Documentation is the boring stuff, and doesn’t the boring kill the creativity? Do I really have to do that?
The focus in exploratory testing is on what is being tested and learning how it works – not executing traditional “pre-scripted” test cases. Here in this article we consider a test case in a bit more broader sense – it is a container for testing. Test case can be a traditional one or it can be a target of exploratory testing. The reason to split the work from “I explored new features for a day” to “I explored feature X, Y and Z” is to make communication and returning part of your work easier.
Yet another thing that varies a lot depending on what kind of testing is being done is how test cases are written. There is no one solution that fits all – when testing is done by someone new to the system, more detailed test cases are needed. Another reason for detailed test cases might come from regulations or business criticality – if you want to be 100% sure that certain path is to be tested, you need to write it down ( or automate it as another option ). Then again, detailed writing is so slow to do and maintain, that on many occasions it just not worth it. That time is better spent on something else.
That all said, it is good to consider the intended time-span of the testing work. How likely it is that you will continue the work you leave it after you are done with your exploratory testing? Will someone else need to read what you learn / test? If you might need the description of how you test later, then you should consider documenting the testing taking that in to account. The difference is not probably that big when documenting, but when reading what has been done it might have a bigger impact. If you can write your exploratory testing straight to a format that can be reused, you will save a lot of time later.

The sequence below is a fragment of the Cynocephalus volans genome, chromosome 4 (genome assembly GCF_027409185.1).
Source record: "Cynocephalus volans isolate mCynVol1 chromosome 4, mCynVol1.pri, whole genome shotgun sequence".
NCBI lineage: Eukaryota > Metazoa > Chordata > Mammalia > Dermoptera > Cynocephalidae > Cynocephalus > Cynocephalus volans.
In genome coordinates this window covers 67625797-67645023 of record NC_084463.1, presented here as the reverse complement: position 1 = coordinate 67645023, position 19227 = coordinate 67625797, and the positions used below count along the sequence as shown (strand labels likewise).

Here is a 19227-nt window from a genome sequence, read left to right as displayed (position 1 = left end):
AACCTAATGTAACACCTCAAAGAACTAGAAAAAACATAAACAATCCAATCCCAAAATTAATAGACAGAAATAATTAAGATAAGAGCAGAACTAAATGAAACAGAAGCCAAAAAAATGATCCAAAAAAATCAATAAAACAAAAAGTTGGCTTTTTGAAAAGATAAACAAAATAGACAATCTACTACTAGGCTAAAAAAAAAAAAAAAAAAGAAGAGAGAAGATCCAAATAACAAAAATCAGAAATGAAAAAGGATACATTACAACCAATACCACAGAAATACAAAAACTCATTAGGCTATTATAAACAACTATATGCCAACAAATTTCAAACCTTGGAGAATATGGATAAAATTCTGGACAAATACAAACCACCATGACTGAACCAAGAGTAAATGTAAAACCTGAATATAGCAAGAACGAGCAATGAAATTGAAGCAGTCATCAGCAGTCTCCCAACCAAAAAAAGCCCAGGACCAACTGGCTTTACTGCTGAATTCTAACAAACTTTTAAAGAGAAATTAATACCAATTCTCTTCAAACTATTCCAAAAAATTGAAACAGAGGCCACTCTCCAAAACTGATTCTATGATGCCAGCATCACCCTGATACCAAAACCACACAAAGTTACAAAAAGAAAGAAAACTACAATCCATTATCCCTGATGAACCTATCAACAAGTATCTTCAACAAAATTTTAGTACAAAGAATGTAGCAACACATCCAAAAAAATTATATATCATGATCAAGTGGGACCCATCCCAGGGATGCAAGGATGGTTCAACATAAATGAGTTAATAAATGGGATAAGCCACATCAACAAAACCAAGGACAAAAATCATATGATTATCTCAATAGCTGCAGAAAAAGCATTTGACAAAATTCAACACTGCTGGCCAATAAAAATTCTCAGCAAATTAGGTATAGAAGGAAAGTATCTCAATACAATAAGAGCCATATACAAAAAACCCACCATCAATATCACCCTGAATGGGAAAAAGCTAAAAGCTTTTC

What comes out of exploratory testing
Exploratory testing can clearly find bugs and create ideas of enhancements, so one possible output is clearly issue tickets ( as that is one very good way of handling of these findings ). Where exploratory testing sometimes is more vague is that it might not tell if some areas should still be tested, how the testing is connected to different changes and so on. On small projects this might be enough, but on larger ones one needs to be able to see what has been tested before changes, what after the changes, what were the results, what are the areas where you find more issues etc. You can get this with exploratory methods as well – you just need to split the testing in to test cases and tell the tool what is the target of your testing. Managers will get detailed reports that map to bolts and nuts of system without extra work and testers can easily document what they do while they test.
Ok, that is how it works in theory but what can I actually do with exploratory testing in Testlab?